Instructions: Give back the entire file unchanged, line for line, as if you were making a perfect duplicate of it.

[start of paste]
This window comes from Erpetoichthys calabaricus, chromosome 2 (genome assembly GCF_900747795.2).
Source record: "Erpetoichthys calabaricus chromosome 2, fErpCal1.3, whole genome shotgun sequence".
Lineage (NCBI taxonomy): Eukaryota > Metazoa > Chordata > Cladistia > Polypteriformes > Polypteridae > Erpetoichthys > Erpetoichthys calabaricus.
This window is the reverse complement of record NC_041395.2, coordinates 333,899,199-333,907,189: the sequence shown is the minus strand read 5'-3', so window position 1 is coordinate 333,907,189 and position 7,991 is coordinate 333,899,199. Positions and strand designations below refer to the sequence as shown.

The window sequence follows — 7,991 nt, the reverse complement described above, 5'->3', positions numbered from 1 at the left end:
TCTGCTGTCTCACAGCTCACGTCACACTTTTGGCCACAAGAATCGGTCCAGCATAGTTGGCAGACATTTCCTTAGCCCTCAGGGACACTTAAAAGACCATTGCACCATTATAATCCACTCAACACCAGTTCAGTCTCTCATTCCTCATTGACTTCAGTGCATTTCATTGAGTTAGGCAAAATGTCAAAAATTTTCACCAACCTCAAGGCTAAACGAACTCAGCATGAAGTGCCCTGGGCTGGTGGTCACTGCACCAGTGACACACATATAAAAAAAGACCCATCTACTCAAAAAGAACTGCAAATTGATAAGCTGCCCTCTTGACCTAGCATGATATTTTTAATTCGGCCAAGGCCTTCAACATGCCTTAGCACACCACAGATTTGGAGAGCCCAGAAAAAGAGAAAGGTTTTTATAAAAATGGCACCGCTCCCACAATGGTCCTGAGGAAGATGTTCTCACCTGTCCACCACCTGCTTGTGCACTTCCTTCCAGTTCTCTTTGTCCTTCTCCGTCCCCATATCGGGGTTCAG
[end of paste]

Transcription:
This window comes from Erpetoichthys calabaricus, chromosome 2 (genome assembly GCF_900747795.2).
Source record: "Erpetoichthys calabaricus chromosome 2, fErpCal1.3, whole genome shotgun sequence".
Lineage (NCBI taxonomy): Eukaryota > Metazoa > Chordata > Cladistia > Polypteriformes > Polypteridae > Erpetoichthys > Erpetoichthys calabaricus.
This window is the reverse complement of record NC_041395.2, coordinates 333,899,199-333,907,189: the sequence shown is the minus strand read 5'-3', so window position 1 is coordinate 333,907,189 and position 7,991 is coordinate 333,899,199. Positions and strand designations below refer to the sequence as shown.

The window sequence follows — 7,991 nt, the reverse complement described above, 5'->3', positions numbered from 1 at the left end:
TCTGCTGTCTCACAGCTCACGTCACACTTTTGGCCACAAGAATCGGTCCAGCATAGTTGGCAGACATTTCCTTAGCCCTCAGGGACACTTAAAAGACCATTGCACCATTATAATCCACTCAACACCAGTTCAGTCTCTCATTCCTCATTGACTTCAGTGCATTTCATTGAGTTAGGCAAAATGTCAAAAATTTTCACCAACCTCAAGGCTAAACGAACTCAGCATGAAGTGCCCTGGGCTGGTGGTCACTGCACCAGTGACACACATATAAAAAAAGACCCATCTACTCAAAAAGAACTGCAAATTGATAAGCTGCCCTCTTGACCTAGCATGATATTTTTAATTCGGCCAAGGCCTTCAACATGCCTTAGCACACCACAGATTTGGAGAGCCCAGAAAAAGAGAAAGGTTTTTATAAAAATGGCACCGCTCCCACAATGGTCCTGAGGAAGATGTTCTCACCTGTCCACCACCTGCTTGTGCACTTCCTTCCAGTTCTCTTTGTCCTTCTCCGTCCCCATATCGGGGTTCAG